This quote comes from Act III scene 4, when Lear, Kent, the Fool and Edgar are on the Heath and Edgar is discovered in the hovel where they hope to take shelter. What is important to realise is that a bit before this quote, when they find this shelter, Lear says to Kent, then the Fool, that they should go in and take shelter but he will wait till after he first prays as the storm distracts him from thinking about things that would be immensely more painful for him to think about:
Good my lord, enter here.
Prithee, go in thyself: seek thine own ease:
This tempest will not give me leave to ponder
On things would hurt me more. But I'll go in.
To the Fool
In, boy; go first. You houseless poverty,--
Nay, get thee in. I'll pray, and then I'll sleep.
Lear has clearly already disassociated from the fate that has led him to wander like a vagabond in his own Kingdom, and he indicates as much when he speaks about the poor homeless people who have no shelter at all.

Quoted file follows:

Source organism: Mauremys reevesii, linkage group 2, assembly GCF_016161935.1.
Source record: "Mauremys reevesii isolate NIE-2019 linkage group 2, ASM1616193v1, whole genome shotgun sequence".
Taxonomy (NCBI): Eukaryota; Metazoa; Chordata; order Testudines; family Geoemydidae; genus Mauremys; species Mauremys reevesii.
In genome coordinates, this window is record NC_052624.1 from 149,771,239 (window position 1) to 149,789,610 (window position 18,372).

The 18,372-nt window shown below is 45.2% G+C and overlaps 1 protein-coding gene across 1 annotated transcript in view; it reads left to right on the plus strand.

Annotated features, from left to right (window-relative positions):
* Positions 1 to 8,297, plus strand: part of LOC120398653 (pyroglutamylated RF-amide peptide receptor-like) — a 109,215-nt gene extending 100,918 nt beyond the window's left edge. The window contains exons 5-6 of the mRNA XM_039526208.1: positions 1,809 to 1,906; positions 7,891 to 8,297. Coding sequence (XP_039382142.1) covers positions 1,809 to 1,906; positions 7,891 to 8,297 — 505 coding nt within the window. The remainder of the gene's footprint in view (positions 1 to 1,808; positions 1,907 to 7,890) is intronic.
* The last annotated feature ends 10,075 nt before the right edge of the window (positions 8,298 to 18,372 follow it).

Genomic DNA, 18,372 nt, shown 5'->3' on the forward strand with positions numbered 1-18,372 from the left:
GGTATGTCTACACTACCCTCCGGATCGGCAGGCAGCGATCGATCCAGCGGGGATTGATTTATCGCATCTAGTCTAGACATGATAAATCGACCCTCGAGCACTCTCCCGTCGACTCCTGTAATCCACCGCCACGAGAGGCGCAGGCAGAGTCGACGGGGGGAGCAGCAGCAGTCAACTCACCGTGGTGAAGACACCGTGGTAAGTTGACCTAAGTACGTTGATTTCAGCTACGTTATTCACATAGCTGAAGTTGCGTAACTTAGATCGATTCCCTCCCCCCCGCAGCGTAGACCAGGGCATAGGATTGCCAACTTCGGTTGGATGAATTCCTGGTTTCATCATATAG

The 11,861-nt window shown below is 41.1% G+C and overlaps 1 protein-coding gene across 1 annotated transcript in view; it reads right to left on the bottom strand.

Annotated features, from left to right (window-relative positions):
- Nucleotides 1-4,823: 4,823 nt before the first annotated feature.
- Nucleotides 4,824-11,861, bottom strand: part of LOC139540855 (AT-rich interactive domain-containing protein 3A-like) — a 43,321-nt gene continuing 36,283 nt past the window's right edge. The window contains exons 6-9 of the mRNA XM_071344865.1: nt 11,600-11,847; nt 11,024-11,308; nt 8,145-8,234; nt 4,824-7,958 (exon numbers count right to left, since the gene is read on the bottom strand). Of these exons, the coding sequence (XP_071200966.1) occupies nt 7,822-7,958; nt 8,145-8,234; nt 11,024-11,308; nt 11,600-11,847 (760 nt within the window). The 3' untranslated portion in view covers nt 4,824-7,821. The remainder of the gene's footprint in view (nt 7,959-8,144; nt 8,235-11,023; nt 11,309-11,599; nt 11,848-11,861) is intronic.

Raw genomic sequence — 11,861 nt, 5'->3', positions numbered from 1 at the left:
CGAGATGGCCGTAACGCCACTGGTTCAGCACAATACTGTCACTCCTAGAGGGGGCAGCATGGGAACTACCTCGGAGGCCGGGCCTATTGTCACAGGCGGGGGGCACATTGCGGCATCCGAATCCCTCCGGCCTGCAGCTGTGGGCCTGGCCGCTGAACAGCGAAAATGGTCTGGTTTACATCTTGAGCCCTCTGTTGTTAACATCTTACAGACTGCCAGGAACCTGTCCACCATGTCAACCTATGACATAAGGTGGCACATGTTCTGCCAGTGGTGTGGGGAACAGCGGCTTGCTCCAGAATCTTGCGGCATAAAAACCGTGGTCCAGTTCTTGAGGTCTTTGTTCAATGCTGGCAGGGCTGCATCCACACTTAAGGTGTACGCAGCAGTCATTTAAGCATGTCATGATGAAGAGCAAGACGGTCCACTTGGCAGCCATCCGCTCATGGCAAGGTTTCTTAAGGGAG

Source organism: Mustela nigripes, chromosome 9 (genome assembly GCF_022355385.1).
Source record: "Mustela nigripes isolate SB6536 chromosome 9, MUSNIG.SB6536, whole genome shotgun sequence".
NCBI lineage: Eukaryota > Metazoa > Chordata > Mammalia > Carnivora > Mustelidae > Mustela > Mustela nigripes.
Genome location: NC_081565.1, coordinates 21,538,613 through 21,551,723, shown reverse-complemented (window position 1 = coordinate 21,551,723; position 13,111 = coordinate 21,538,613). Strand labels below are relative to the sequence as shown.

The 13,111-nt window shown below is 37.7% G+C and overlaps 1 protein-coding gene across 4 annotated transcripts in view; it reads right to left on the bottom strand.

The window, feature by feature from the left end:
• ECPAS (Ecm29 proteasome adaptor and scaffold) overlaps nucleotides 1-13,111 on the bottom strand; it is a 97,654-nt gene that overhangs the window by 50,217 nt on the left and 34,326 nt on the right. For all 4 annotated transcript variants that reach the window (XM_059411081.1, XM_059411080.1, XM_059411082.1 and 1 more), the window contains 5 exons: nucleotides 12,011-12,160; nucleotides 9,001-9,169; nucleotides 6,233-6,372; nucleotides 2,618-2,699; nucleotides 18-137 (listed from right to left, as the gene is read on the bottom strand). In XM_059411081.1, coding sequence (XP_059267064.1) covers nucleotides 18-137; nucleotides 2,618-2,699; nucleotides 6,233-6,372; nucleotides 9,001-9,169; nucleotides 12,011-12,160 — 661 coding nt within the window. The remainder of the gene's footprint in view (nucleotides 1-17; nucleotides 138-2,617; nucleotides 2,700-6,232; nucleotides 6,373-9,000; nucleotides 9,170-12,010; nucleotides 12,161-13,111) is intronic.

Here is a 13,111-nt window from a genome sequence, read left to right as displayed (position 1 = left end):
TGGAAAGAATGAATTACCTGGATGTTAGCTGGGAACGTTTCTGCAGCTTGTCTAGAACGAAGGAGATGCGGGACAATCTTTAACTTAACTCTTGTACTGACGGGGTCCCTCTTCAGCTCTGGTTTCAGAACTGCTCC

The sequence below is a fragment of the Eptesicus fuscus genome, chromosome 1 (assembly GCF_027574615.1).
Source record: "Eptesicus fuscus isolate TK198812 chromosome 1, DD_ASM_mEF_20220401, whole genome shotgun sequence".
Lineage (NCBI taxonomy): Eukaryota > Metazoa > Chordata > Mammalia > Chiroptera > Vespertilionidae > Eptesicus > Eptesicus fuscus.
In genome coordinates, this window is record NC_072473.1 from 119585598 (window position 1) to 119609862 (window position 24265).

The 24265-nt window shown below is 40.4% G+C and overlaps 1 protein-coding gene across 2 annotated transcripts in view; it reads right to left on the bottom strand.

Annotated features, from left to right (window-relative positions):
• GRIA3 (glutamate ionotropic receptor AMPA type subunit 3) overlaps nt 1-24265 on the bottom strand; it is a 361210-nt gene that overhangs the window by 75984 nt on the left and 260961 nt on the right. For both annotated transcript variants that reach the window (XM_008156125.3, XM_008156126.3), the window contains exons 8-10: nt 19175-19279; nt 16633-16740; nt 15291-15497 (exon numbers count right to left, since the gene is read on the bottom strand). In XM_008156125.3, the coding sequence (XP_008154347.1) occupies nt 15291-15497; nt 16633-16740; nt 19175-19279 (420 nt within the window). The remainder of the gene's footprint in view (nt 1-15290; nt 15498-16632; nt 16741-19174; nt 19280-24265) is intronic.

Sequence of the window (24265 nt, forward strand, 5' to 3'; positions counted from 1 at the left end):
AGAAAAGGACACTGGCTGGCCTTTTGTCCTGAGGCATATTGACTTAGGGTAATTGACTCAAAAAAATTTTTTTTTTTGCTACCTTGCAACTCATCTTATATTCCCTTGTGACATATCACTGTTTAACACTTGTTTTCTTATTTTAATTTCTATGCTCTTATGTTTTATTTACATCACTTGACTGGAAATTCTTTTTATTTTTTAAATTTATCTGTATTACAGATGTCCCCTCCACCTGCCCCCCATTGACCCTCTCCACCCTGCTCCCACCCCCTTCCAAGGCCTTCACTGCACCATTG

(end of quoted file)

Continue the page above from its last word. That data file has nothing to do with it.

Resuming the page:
How shall your houseless heads and unfed sides,
Your loop'd and window'd raggedness, defend you
From seasons such as these? O, I have ta'en
Too little care of this!
When Edgar, calling himself "Tom," is discovered, Lear sees him through his own universalized situation, asking Edgar questions that represent the questions he asks himself. This is why Lear asks Edgar if he gave everything to his two daughters only to be spurned and cast out of their houses. He universalizes his own regret and anger and sees Edgar as suffering the same shame that has happened to himself. Clearly the audience is presented with a figure who has lost his sanity.